In a recent column when I said that the Bible wasn't the fourth person in the Trinity, several readers asked me for further explanation.
Much of my early education about the Bible comes from my Baptist Sunday school teacher in the 1960s, Ms. Susan. She told us stories about long-haired, bearded heroes like Samson, Moses and Noah using cutout cloth figures she'd affix to a felt board. When she told us about the boy whose lunch helped Jesus feed the five thousand, she'd challenge us to find ways to help Jesus too.
Ms. Susan often quizzed us to see if we were paying attention. Correct answers got us gold stars on a chart. If we could recite our weekly Bible verse, she'd give us an extra star. Once we collected five stars beside our name, we got a candy prize.
In the event of a tie, she'd initiate a Bible drill, calling random scripture references like Isaiah 3:12 and 1 Timothy 1:6. The first child to find the verse broke the tie — not unlike sudden death overtime. If you think it's easy, see how long it takes you to find Hesitations 1:2.
Ha! No such reference. That was a trick. No star for me.
Her stories were so well told that when I arrived at Baylor University in 1975 for Dr. James Breckenridge's New Testament class, I figured I wouldn't need to study. The D- on my first test told me differently.
Soon my whole world was upended when I heard my professor's claim that if you read the Bible looking for literal facts, you'll be unable to reconcile the order of creation with that found in the second chapter. If you read the Bible for literal stories, you'll stumble where you read how Joshua made the sun stand still; quite a feat especially when you concede that the sun has been still for eternity. It's the earth that moves.
Did this mean that Ms. Susan's Bible stories were untrue? My ship of faith was sinking, but just before it capsized, my professors threw me a life preserver. They explained that Genesis, for instance, contained a deeper revelation than whether the world began 4,000 years ago or four billion years ago. The story of Adam and Eve teaches us that we are all subject to the temptation of arrogance and that God is able to redeem us from our fallen places.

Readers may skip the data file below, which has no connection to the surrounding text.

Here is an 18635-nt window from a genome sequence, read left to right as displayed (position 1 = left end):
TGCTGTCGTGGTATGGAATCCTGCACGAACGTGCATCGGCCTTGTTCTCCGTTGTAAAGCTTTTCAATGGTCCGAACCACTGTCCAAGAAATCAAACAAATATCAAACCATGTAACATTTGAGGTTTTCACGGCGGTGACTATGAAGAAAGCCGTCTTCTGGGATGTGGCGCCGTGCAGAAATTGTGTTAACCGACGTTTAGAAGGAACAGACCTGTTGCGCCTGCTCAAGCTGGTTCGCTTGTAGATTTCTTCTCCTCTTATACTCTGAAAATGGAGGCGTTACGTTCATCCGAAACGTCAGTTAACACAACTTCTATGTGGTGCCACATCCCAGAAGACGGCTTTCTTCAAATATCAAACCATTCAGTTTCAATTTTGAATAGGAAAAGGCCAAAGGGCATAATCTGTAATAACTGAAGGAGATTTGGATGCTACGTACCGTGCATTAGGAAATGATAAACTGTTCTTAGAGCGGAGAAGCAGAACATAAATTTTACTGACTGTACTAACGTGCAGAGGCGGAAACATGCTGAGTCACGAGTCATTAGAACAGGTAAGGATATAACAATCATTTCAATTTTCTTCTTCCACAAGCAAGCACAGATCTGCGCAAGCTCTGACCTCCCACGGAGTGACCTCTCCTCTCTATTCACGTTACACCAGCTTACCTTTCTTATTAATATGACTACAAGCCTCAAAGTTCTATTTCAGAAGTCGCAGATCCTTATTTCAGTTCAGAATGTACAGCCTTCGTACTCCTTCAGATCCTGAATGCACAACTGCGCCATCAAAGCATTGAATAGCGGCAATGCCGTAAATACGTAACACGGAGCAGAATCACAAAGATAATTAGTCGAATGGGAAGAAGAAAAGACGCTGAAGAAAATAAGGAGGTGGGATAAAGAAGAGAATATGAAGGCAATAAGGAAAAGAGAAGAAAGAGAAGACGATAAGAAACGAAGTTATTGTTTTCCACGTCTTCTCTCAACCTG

Their teachings helped me realize that the Bible was a guide, but never intended to be an object of worship. The Bible should never be regarded on the level of deity, or, as I said in my previous column, the fourth person in the trinity. It is God's word to us, the story of his personal intervention in our lives. I regard its message, respect its words and revere its truths. But I don't worship it.
At the end of the day, I have to credit my father, my professors and Ms. Susan for teaching me that our challenge is not to memorize Bible trivia, but to live out its truths in everyday life — difficult truths, like loving one's neighbor as one's self and forgiving each other our trespasses.
Finally, it is the claim that the Bible makes about itself that I find most compelling, words expressed best by the Psalmist from the Message translation:
By carefully reading the map of your Word,
I'm single-minded in pursuit of you.
Don't let me miss the road signs you've posted.
I've banked your promises in the vault of my heart,
So I won't sin myself bankrupt.
Norris Burkes is a syndicated columnist, national speaker and the author of "No Small Miracles." He also serves as an Air National Guard chaplain and is board certified in the Association of Professional Chaplains. You can call him at (321) 549-2500 or email him at email@example.com or visit his website at www.thechaplain.net. Write him at P.O. Box 247, Elk Grove, Calif., 95759.